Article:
Daughterrariums Acts I-V

Sheila McMullin




Knowing what will happen at the end. At the end of night, at the end of the  party, in disguise, in disgust, in a gust of wind— repulse her, owner, own her, stealing her heat, keep her tight ’til morning; let the sun rise over you, let the candle drip onto you, let you go; kick her out of the car, give you up to trash on the roadside, make her knees bleed, let rocks become a part of your skin, let rocks fill in like cancer, call the rocks cancer, cut them out and keep in a jar, make cancer bounce like crickets, make them glow in the dark, let them break the glass, make them fall to the ground, let ground swallow the cancer, make cancer swallow air.



Lying side by side a lowered forearm rests between his breasts—or more precisely—more masculine—on his breast bone; I feel his heartbeats then remember my own—I am warm and getting warmer and seasick. My thumb on his veiny wrist responds with my own sonar pulsing. Our heartbeats happen simultaneously: sound, then off, the same, then off, same, off, same, off. Creating a fever, my skin revolves, spiraling systems in pores. I listen to crickets outside and hear hundreds of them, maybe a few, and trying to pick out one I can’t hear it individually. I can’t sound the alarms for the lions to bulldoze the scenery. Please, dear reader, take me out of bed and put me back into the grass.



Replace pick with moss. Exchange singular with lioness and redact lioness; insert crickets. Extinguish if with then, and here with something that is equal to. Let the quiet be in the backyard between window and fence. Then let crickets know of the daughter to end this story. Therefore, remove start. Make it ends. Leave the smallness. Leave the statement a question. Replace moss with glass. Untangle all necklace chain knots to become an inside. Repeat toward each cardinal point.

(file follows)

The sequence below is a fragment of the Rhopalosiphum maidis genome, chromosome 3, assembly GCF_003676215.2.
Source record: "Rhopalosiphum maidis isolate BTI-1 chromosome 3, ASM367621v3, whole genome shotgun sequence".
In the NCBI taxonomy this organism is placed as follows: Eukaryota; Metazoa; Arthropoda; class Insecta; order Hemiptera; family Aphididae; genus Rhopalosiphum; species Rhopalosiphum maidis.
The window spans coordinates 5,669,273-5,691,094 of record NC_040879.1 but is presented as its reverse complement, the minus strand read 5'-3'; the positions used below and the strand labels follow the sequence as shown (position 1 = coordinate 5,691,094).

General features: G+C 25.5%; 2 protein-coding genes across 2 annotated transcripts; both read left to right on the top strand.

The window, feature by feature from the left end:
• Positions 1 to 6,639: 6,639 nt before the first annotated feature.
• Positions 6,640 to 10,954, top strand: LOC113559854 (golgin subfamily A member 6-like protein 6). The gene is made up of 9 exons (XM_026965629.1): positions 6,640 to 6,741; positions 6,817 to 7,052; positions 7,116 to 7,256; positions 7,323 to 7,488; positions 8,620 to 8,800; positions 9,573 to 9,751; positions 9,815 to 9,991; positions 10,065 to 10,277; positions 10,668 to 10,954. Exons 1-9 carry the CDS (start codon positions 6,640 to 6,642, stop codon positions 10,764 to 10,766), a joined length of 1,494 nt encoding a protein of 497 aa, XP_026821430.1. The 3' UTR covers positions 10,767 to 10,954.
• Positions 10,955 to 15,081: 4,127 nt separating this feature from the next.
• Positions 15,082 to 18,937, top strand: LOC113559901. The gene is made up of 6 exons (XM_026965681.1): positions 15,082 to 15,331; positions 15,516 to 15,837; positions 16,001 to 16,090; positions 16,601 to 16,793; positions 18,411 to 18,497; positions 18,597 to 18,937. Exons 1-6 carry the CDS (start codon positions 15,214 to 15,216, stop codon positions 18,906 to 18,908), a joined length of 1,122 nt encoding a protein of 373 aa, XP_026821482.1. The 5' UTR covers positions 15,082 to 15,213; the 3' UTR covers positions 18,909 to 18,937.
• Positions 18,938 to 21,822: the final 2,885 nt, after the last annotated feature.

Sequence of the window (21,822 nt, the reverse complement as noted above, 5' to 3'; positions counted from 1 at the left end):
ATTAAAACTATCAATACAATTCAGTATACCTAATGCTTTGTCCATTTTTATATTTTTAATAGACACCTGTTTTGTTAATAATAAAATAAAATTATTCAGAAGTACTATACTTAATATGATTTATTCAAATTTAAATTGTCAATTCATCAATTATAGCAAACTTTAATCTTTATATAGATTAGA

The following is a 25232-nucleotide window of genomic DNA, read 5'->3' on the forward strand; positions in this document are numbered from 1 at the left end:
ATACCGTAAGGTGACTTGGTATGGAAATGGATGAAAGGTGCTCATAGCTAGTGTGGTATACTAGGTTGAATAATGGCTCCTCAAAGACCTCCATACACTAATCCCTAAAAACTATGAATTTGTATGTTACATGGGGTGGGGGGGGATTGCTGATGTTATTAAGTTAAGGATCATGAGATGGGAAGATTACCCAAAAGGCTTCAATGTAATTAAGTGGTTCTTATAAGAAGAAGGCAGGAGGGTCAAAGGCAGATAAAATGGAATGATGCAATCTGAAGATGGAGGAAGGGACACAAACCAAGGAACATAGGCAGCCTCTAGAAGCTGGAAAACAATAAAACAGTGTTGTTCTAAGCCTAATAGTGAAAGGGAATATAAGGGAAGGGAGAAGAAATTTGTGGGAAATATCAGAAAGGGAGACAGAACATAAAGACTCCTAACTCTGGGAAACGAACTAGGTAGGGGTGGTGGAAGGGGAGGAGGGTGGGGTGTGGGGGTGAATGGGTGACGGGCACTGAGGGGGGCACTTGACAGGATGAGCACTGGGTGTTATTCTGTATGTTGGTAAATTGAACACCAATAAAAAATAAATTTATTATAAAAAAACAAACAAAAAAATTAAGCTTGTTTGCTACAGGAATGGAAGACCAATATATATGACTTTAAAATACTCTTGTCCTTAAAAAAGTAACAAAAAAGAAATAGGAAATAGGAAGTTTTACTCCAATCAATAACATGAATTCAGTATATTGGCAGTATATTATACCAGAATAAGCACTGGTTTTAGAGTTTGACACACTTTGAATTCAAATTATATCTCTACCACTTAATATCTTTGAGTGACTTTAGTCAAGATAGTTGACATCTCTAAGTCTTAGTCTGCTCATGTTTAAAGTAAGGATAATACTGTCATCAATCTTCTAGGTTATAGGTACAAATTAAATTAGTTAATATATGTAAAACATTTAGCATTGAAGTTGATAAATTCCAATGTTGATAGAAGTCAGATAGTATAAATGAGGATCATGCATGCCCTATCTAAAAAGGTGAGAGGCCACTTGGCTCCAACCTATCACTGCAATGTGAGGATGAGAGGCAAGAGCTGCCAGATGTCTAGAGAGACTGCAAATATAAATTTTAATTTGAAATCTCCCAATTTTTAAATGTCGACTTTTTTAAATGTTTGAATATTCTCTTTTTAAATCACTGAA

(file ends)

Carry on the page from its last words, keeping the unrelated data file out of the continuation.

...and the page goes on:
But I couldn’t pick out one that sounded singular, and if here is where we start—above smallness—over the earth—is the quiet to join in cacophony?



With blood and black stripes all over. She began her first cycle. Felt like wet sand caught in the crotch of her bathing suit when she was younger and at the beach. Chunky and gooey, and rose is a rose is a rose-colored. The daughter showed her mother. For a moment no one knew what it was. Then the mother smelt it. Yes, you could have babies now. But don’t until you have a good job. You’re doing a good job now. You did the right thing telling me. Mark the phase of the moon on your calendar. It will be good to remember that.



Knowing how this would begin—the lion would end up as the human child I saw in my dream as I was making up the dream when I was asleep, lying with my arm on his chest. My dream mind telling stories, as if I were a fiction writer, a cinema director, and would remember the pen and paper next to the bed. Perhaps pick up the sheet and dip ink while convulsing between heartbeats with sets of eyes still closed. Move my tongue off the top of this roof. If only this entire house were a mouth, I could finally be Jonah. Dear body. Saliva slowly degrading me, drilling my nutrients out of me. Finally write that down.

About the Work

Sheila McMullin

Sheila McMullin runs the feminist and artist resource website, MoonSpit Poetry, where a full list of her publications can also be found. She is the Website Assistant for VIDA: Women in Literary Arts and a Contributing Editor for ROAR Magazine. Her chapbook, Like Water, was a finalist for the Ahsahta Press and New Delta Review chapbook competitions, as well as a semifinalist in the Black Lawrence Press chapbook competition. She works as an after-school creative writing and college prep instructor and volunteers at her local animal rescue. She holds her M.F.A. in poetry from George Mason University.

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